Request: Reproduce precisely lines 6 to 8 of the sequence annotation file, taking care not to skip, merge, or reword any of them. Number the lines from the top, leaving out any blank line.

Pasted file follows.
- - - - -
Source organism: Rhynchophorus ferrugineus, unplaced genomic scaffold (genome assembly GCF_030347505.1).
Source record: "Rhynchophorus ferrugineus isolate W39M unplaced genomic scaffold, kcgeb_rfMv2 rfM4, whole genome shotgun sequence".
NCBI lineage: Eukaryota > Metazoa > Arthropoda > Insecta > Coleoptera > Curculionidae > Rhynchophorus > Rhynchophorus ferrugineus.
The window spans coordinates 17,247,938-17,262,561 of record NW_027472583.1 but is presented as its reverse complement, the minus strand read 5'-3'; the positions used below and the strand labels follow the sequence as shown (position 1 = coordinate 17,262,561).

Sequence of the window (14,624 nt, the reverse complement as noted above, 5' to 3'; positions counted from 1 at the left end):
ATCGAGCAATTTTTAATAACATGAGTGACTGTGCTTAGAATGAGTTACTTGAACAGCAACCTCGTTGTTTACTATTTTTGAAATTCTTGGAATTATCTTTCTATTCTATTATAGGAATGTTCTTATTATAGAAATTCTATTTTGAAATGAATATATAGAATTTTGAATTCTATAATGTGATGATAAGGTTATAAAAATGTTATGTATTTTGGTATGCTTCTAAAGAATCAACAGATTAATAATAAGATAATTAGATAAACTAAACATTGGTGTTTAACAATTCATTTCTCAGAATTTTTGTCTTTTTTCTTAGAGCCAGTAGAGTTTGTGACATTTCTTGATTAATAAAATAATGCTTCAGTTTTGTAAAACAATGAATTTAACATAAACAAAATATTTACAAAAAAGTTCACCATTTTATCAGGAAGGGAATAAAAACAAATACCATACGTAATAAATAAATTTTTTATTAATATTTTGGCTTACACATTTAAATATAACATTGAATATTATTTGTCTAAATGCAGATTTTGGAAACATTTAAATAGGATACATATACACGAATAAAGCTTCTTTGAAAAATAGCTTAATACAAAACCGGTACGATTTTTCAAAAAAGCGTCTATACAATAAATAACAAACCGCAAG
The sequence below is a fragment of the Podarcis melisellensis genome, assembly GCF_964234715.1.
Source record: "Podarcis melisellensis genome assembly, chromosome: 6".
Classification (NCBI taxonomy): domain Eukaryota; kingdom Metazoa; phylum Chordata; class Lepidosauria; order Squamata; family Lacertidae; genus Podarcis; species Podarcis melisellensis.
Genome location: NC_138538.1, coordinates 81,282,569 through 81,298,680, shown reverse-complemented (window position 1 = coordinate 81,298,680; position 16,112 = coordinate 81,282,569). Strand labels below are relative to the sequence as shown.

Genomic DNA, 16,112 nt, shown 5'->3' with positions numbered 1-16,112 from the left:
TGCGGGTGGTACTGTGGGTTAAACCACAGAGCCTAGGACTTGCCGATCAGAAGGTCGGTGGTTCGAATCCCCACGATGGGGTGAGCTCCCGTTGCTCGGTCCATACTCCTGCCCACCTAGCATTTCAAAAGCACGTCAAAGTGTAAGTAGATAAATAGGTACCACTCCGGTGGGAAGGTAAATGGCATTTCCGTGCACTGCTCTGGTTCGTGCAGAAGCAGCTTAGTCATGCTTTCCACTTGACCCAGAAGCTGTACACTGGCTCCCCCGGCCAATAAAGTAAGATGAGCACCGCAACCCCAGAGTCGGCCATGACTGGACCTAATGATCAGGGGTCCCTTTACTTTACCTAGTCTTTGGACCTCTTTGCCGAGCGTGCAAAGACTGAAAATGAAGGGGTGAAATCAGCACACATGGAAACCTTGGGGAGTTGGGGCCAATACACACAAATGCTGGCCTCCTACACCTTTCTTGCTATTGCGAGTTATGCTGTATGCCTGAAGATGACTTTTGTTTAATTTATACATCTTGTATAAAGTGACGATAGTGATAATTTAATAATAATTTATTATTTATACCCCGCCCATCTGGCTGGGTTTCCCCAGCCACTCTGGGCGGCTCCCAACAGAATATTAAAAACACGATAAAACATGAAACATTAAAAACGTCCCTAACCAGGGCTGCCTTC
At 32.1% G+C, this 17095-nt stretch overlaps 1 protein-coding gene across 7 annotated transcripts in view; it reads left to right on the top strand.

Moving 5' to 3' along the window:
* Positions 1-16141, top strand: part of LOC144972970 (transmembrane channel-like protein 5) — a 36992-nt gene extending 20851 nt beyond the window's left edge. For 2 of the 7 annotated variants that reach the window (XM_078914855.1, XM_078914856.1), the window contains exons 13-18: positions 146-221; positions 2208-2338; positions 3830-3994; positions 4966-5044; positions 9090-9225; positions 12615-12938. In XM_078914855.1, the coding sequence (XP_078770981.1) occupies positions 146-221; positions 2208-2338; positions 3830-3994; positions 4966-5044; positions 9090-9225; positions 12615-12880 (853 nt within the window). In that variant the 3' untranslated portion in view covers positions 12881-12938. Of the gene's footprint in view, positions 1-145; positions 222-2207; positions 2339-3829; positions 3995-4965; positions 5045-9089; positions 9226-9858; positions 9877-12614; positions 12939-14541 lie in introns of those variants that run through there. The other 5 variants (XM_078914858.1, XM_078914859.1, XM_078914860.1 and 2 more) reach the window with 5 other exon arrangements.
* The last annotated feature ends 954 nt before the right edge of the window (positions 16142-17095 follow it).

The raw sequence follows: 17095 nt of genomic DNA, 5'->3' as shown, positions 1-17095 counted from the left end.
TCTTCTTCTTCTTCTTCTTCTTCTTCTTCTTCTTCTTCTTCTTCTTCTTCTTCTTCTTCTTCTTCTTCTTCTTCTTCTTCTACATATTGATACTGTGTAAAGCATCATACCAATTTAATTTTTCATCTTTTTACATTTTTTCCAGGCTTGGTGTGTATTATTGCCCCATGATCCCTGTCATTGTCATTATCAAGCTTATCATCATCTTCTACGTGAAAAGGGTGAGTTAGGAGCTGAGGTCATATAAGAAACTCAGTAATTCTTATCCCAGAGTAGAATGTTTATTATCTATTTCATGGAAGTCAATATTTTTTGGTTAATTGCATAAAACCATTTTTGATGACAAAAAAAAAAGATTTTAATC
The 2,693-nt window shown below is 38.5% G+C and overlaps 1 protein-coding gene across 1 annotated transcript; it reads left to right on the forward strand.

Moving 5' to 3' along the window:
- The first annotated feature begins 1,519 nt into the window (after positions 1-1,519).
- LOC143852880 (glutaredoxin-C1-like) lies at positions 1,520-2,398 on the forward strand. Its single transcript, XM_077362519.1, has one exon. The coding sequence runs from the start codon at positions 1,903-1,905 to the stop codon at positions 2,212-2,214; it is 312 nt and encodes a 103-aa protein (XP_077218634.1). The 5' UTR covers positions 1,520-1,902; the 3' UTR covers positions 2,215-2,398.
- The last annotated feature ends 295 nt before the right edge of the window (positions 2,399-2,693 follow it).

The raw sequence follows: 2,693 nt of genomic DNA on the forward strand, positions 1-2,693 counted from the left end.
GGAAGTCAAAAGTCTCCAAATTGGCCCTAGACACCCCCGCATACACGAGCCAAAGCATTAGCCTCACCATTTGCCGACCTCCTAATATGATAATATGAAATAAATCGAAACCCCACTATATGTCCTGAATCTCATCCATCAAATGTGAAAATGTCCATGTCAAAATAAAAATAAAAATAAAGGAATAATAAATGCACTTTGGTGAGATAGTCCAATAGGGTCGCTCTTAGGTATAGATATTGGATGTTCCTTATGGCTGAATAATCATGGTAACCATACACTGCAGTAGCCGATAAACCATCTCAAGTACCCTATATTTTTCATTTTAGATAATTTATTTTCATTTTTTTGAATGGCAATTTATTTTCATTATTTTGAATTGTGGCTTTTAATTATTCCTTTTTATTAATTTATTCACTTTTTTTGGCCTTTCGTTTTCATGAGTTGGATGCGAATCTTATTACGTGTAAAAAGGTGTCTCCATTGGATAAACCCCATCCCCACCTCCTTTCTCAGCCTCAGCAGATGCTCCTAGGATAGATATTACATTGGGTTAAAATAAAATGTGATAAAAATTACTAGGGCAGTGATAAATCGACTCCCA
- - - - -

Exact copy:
ATCGAGCAATTTTTAATAACATGAGTGACTGTGCTTAGAATGAGTTACTTGAACAGCAACCTCGTTGTTTACTATTTTTGAAATTCTTGGAATTATCTTTCTATTCTATTATAGGAATGTTCTTATTATAGAAATTCTATTTTGAAATGAATATATAGAATTTTGAATTCTATAATGTGATGATAAGGTTATAAAAATGTTATGTATTTTGGTATGCTTCTAAAGAATCAACAGATTAATAATAAGATAATTAGATAAACTAAACATTGGTGTTTAACAATTCATTTCTCAGAATTTTTGTCTTTTTTCTTAGAGCCAGTAGAGTTTGTGACATTTCTTGATTAATAAAATAATGCTTCAGTTTTGTAAAACAATGAATTTAACATAAACAAAATATTTACAAAAAAGTTCACCATTTTATCAGGAAGGGAATAAAAACAAATACCATACGTAATAAATAAATTTTTTATTAATATTTTGGCTTACACATTTAAATATAACATTGAATATTATTTGTCTAAATGCAGATTTTGGAAACATTTAAATAGGATACATATACACGAATAAAGCTTCTTTGAAAAATAGCTTAATACAAAACCGGTACGATTTTTCAAAAAAGCGTCTATACAATAAATAACAAACCGCAAG
The sequence below is a fragment of the Podarcis melisellensis genome, assembly GCF_964234715.1.
Source record: "Podarcis melisellensis genome assembly, chromosome: 6".